Flood disruptions could cause a business’s stock to drop significantly over the succeeding 12 months, reflecting investors’ shaken confidence in the company’s managerial decision-making, according to a new study commissioned by FM Global.
The study, conducted by analytics advisory group Pentland Analytics, examined 71 of the world’s largest publicly traded companies. All companies in the study reported financial damage from a major flood event in recent years. Twelve months after those flood losses, the companies’ shareholder value had declined by an average of 5%, equivalent to a collective $82 billion.
The tumbling value reflected not the cost of the flood damage, but investors’ lowered expectations of future cash flow, FM Global said.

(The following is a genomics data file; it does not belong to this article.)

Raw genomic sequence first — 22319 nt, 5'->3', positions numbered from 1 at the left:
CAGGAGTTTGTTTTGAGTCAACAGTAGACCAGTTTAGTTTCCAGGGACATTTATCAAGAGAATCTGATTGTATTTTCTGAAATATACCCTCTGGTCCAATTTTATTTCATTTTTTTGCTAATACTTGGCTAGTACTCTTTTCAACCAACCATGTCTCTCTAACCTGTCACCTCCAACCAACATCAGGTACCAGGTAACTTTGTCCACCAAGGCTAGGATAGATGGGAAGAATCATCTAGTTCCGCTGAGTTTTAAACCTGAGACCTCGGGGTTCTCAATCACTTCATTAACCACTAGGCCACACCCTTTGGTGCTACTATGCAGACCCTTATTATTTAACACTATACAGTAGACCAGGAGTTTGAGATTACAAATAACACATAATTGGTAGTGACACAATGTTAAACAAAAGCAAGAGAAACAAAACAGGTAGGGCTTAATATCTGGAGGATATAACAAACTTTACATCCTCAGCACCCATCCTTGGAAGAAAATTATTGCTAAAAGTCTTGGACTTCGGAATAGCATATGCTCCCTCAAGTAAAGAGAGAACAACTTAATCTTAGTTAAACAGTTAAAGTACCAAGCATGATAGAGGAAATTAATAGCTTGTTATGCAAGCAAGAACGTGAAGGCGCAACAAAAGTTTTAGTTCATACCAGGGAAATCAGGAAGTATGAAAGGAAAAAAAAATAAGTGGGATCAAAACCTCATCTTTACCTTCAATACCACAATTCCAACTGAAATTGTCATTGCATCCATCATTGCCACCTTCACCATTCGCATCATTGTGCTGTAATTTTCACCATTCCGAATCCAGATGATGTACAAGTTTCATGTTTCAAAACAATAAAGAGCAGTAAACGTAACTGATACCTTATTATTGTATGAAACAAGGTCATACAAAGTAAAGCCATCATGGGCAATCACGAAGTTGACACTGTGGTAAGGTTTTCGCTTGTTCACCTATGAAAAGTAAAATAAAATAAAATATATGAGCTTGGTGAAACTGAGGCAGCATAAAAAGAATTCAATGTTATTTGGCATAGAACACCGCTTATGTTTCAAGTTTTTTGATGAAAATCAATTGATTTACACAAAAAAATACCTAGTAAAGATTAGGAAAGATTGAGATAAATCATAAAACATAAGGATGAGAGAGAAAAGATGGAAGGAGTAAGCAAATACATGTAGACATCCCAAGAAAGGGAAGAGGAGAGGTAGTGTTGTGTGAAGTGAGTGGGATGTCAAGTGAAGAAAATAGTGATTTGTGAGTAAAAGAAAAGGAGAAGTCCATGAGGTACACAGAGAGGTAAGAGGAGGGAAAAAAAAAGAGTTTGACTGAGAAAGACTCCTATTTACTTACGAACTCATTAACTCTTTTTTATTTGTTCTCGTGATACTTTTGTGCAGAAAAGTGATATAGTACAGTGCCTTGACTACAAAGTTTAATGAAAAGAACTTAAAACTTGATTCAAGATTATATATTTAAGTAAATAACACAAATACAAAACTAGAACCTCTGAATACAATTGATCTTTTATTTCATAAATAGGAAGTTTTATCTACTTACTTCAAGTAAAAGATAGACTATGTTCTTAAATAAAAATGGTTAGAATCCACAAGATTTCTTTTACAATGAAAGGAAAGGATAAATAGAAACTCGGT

“The findings make a strong case for making resilient choices, including smart site selection, emergency planning, structural reinforcement, elevation of critical machines and equipment, and use of flood barriers,” said Bret Ahnell, executive vice president at FM Global.
“Investors increasingly consider flood-related property loss and business disruption as bad management rather than bad luck,” said Dr. Deborah Pretty, founder of Pentland Analytics. “Investors evaluate the disruption caused by flood and anticipate the long-term harm to corporate reputation, market share and growth ambitions. They reassessed the future of these disrupted companies and it was 5% worse. That would seem to dwarf the cost of investing in flood protection.”